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Jungle. Sarawak, Borneo.  (Image by Luke Price via Flickr

Effects of climate change on the inhabitants of Borneo’s tropical rainforests

As global temperatures rise, unique ecosystems within tropical rainforests need to adapt to the changes. A new study looked at several species’ activity at each hour at each location on the landscape and projected how the spatio-temporal habits might change in a warmer environment. Results predicted a negligible effect on large animals; but smaller animals, […]

Asthma inhaler (Image by NIAID via Flickr)

A third of Canadian adults recently diagnosed with asthma don’t have it

Asthma is often diagnosed purely on the patient’s self-reported symptoms and the physician’s observations, a recent study found. But 33% of adults recently diagnosed with the respiratory disease didn’t actually have active asthma, and over 90% of these patients were able to stop taking medication and remain safely off it for a year. The study […]

Two killer whales (Image by Kenneth Balcomb, Center for Whale Research)

The real reason why female killer whales go through menopause

Killer whales are one of only three species to survive long past their reproductive years. It was thought that the main reason for menopause in female whales was family collaboration, since older females play a crucial role in helping find food for the younger family members. But a new study shows that older females’ calves […]

Adult zebrafish behavior can change depending on the level of hypoxia exposed to as an embryo (Image by Thierry Marysael via Flickr)

Exposure to low oxygen levels as embryos shapes adult zebrafish behavior

  As a result of climate change, low-oxygen or hypoxic areas have spread to many fish habitats over the past few years. A new study attempts to understand the effect of the exposure to hypoxic conditions during embryo development in zebrafish on their behavior later in life. Researchers found that zebrafish that were exposed to […]


Extinct shelled fossil finds its true niche

Hyoliths, extinct sea creatures from the Cambrian period known for their cone-shaped shell and unusual appendages, have long been mistaken for a type of mollusc. However, a recent discovery by a U of T undergraduate student revealed that hyoliths belong to a group called lophophorates. The main trait that defines living lophophorates, such as brachiopods […]

This is a photo of a hatchling Protoceratops andrewsi fossil from the Gobi Desert Ukhaa Tolgod, Mongolia. (Image by AMNH/M. Ellison)

Dinosaur eggs resemble those of reptiles more than birds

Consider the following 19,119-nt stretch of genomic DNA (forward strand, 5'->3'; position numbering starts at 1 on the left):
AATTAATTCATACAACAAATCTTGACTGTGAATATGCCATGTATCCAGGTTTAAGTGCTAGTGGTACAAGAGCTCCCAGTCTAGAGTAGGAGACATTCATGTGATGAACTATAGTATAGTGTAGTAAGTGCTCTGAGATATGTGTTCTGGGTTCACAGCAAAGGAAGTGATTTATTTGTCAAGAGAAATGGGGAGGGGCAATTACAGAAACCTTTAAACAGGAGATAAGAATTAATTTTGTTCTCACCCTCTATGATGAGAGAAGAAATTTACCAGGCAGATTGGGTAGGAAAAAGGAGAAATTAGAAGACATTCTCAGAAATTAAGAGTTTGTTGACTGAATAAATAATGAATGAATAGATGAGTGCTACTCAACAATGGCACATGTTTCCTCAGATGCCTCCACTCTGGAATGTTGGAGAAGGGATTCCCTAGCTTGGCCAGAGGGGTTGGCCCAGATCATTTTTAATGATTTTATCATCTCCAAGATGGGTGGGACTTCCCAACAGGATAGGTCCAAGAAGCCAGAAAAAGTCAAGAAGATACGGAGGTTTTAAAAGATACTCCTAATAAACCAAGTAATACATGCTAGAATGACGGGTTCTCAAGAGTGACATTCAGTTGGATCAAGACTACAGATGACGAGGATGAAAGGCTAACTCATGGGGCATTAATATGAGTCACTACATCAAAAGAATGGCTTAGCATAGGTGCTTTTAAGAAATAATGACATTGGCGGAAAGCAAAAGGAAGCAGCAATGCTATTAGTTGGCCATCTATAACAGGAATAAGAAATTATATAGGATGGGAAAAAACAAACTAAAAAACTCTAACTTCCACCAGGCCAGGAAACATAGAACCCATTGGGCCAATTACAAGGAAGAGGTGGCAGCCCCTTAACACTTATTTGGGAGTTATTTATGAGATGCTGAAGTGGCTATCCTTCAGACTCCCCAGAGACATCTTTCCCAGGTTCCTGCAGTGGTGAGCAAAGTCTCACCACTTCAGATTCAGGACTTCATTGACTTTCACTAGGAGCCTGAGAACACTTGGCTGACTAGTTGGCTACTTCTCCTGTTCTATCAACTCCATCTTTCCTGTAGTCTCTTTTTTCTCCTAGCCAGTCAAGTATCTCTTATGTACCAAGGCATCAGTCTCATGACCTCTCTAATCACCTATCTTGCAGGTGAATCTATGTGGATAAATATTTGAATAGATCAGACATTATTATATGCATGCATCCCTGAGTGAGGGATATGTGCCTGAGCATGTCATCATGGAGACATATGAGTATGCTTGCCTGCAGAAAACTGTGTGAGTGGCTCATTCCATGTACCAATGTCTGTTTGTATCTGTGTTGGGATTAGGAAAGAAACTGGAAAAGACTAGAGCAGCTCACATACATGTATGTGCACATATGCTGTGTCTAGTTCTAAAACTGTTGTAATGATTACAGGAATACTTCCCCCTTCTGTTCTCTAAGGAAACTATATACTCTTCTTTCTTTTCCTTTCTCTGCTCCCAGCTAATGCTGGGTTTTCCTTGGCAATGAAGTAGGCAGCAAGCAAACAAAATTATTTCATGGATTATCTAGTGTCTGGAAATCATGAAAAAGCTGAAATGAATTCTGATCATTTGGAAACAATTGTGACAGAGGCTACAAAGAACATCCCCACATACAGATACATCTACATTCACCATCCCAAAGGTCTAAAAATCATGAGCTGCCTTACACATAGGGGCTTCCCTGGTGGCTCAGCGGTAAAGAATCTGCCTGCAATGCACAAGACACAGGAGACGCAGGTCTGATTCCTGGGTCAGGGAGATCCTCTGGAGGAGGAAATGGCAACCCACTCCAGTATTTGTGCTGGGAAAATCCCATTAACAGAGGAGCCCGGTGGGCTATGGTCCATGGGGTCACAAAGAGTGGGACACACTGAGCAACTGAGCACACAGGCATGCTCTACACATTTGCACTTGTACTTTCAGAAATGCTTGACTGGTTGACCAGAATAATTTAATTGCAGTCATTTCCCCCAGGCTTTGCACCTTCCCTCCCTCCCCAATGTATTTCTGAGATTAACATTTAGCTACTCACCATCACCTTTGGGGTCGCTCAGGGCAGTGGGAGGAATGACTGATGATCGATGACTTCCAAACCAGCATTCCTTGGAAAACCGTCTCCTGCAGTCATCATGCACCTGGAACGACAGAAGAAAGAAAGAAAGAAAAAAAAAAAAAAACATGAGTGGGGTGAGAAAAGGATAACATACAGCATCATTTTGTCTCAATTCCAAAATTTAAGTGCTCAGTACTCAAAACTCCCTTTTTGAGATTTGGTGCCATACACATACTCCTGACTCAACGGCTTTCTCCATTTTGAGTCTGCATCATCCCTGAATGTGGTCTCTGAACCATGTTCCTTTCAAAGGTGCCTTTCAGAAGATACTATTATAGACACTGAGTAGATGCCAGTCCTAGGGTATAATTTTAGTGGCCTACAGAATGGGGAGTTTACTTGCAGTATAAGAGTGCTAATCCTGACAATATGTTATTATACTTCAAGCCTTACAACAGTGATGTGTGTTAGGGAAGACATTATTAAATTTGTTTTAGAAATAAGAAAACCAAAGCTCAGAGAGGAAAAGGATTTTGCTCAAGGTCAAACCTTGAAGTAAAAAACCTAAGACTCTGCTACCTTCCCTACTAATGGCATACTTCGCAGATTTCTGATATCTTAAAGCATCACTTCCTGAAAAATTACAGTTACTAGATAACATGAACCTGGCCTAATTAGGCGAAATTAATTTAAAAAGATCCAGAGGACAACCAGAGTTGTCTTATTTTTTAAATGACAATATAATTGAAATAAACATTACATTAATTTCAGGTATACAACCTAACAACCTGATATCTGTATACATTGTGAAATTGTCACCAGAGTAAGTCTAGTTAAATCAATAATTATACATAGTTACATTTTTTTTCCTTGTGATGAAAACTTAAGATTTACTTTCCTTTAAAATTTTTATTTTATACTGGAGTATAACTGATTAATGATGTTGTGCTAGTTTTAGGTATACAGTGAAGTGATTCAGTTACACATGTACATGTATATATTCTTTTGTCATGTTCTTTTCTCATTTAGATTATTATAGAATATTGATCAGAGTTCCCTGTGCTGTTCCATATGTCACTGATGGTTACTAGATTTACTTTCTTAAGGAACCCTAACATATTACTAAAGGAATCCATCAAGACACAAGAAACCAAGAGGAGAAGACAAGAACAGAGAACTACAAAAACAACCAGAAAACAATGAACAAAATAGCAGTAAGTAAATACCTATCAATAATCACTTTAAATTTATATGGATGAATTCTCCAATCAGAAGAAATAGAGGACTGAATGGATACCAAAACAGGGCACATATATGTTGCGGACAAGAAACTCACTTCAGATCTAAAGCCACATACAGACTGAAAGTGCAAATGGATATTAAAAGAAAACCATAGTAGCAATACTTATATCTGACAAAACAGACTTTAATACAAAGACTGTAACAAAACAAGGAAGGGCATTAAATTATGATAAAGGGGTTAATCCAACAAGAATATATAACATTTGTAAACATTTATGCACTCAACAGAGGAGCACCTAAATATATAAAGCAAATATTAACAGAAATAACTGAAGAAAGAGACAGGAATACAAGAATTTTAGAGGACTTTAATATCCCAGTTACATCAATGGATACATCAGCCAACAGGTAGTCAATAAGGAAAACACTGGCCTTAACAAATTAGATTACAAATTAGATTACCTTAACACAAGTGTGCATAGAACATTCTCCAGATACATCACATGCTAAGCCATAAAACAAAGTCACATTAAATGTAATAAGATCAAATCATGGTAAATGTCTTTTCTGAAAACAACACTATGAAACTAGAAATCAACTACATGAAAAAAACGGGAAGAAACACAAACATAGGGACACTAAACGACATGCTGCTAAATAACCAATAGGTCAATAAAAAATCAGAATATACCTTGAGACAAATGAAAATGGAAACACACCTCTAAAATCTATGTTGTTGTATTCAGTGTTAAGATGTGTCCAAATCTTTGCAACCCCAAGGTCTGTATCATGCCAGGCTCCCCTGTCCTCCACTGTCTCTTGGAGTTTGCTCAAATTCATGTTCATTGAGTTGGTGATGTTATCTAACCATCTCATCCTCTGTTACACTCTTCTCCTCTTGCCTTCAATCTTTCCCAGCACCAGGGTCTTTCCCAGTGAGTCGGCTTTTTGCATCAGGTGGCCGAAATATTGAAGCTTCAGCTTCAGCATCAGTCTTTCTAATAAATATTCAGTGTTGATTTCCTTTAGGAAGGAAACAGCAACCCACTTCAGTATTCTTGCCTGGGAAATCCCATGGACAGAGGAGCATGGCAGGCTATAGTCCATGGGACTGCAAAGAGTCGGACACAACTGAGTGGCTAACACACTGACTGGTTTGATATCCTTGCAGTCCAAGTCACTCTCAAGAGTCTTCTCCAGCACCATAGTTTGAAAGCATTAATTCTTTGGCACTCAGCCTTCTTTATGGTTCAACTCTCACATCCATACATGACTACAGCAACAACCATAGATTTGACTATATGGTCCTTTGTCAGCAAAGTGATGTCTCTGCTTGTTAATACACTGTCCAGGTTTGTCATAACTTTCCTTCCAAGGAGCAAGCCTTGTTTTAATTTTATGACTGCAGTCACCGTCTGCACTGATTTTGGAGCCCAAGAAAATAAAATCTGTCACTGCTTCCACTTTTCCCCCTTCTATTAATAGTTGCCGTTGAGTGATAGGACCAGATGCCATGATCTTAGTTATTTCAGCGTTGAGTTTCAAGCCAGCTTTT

Birds are the closest living relatives of dinosaurs, which is why it was long assumed that dinosaur eggs developed similarly to avian embryos. But new research found that the incubation period for dinosaur embryos was approximately 3 to 6 months, which is closer to the development of reptile eggs. Researchers came to this conclusion after […]

fishing fish netting

INFOGRAPHIC | New climate target could bring in six million tons of fish annually

If countries are able to meet the Paris Agreement global warming target of 1.5 degrees Celsius, potential fish catches could increase by six million metric tons per year. Researchers found that for every degree decrease in global warming, potential fish catches could yield an annual increase by more than three million metric tons. According to […]

Satellite sensor data can be used to track slight colour changes in boreal forests (Image by Gord McKenna via Flickr CC BY ND NC 2.0)

Warmer temperatures and increased CO2 levels don’t stimulate tree growth

Warmer temperatures and higher levels of carbon dioxide associated with climate change were supposed to bode well for tree growth. But a recent study shows that this advantage isn’t seen in the trees of Canadian boreal forests. Researchers collected and analyzed tree-ring data and satellite images to determine how the changing temperatures and CO2 emissions […]

Unique Arctic Inuit adaptations to cold temperatures a gift from ancestors

Previous research has identified potential genes that help the Greenland Inuit generate heat from a specific type of body fat. A new study analyzed a large sample of genetic data to trace origins of these adaptations. The genomic data used in the study was collected from nearly 200 Greenlandic Inuits and compared to the 1000 […]

Are you a risk taker? Your brain structure might hold the answer

The older we get, the less likely we are to take risks – and this preference for familiar things may be caused by a change in our brain structures. A new study shows that risk aversion may be associated with an increase in grey matter in the right posterior parietal cortex. Researchers asked a group […]

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